A new study published in Nature suggests that the inner core of the Earth may have solidified between 1 and 1.5 billion years ago. Previous studies have suggested that the inner core began to solidify between 0.5 and 2 billion years ago.
The inner core of the Earth is comprised of solid iron, while the outer core is liquid based. This study suggests that the solidification of the inner core boosted convection currents in the outer core. This convection in the outer core maintains the magnetic field of the Earth.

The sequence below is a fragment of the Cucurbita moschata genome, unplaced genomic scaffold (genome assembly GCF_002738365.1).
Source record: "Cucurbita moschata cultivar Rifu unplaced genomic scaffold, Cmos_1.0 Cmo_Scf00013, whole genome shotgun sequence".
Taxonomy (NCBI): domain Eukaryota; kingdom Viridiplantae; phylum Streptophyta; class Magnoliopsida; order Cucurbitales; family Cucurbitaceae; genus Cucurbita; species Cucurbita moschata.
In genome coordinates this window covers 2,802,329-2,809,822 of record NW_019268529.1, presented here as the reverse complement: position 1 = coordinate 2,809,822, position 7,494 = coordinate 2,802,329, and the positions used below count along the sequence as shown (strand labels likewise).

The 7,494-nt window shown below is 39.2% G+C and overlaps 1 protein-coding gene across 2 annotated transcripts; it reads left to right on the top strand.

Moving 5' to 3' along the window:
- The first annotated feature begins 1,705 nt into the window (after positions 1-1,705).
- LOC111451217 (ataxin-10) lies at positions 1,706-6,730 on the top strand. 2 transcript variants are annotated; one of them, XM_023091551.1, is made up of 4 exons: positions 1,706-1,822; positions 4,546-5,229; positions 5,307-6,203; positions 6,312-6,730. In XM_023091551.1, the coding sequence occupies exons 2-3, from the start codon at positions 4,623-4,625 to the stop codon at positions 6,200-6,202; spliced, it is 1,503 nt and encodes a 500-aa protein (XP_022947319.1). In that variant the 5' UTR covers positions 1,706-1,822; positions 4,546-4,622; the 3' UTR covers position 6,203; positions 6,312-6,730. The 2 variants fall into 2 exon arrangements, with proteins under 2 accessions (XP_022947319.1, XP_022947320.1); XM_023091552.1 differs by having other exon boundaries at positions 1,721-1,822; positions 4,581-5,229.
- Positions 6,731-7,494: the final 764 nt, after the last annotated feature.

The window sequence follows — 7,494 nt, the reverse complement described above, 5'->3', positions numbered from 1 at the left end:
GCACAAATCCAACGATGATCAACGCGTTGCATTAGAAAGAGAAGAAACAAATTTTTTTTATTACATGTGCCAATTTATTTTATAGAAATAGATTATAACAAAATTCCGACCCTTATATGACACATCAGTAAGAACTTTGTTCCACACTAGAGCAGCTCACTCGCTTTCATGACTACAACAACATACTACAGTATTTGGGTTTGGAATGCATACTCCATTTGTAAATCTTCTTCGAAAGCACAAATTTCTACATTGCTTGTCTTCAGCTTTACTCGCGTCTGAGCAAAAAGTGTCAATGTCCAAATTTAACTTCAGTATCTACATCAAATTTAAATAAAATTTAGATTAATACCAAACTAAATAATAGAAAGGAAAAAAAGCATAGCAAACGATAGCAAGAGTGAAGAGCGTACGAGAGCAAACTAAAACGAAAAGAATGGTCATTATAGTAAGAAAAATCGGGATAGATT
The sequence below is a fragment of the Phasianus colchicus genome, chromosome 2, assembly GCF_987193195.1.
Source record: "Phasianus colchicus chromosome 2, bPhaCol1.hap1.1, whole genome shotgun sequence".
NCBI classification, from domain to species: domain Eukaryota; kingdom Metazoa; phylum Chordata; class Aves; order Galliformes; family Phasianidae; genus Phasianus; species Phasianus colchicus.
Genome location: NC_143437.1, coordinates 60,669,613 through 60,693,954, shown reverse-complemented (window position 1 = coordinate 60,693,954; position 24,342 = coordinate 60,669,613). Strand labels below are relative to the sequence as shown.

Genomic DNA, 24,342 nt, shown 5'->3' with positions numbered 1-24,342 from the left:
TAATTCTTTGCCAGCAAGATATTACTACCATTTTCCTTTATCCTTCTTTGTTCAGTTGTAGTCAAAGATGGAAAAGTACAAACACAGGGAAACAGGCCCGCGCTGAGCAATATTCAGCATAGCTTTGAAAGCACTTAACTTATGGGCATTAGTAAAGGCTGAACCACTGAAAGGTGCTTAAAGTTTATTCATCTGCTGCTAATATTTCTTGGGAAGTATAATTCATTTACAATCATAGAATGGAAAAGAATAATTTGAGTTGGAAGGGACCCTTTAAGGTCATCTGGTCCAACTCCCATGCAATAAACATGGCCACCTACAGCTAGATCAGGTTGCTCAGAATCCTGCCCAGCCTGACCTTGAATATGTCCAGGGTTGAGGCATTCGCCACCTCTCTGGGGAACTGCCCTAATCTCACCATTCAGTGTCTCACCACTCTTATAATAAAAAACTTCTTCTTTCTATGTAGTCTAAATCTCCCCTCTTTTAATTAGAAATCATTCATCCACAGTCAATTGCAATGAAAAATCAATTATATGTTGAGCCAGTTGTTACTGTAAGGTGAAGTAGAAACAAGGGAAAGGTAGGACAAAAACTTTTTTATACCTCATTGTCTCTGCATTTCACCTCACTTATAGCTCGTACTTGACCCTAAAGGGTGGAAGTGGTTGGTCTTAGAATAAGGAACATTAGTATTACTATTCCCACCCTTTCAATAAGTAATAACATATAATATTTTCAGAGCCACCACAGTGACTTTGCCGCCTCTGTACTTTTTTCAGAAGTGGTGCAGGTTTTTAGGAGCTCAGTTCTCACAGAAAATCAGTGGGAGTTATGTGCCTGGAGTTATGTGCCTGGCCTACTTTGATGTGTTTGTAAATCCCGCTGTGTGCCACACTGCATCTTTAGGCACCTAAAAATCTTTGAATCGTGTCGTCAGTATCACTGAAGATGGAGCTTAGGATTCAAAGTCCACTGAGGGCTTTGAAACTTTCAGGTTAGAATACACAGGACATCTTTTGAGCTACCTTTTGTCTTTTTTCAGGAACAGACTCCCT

The study looked at the magnetic orientation of Precambrian aged igneous rocks and concluded that there was a sharp increase in the Earth's magnetic field 1-1.5 billion years ago. This method served as a proxy to determine when the inner core began to solidify.
The authors also suggest that the inner core is is growing at a rate of about 1 mm per year. They feel that the core of the Earth can sustain a magnetic field for at least another billion years.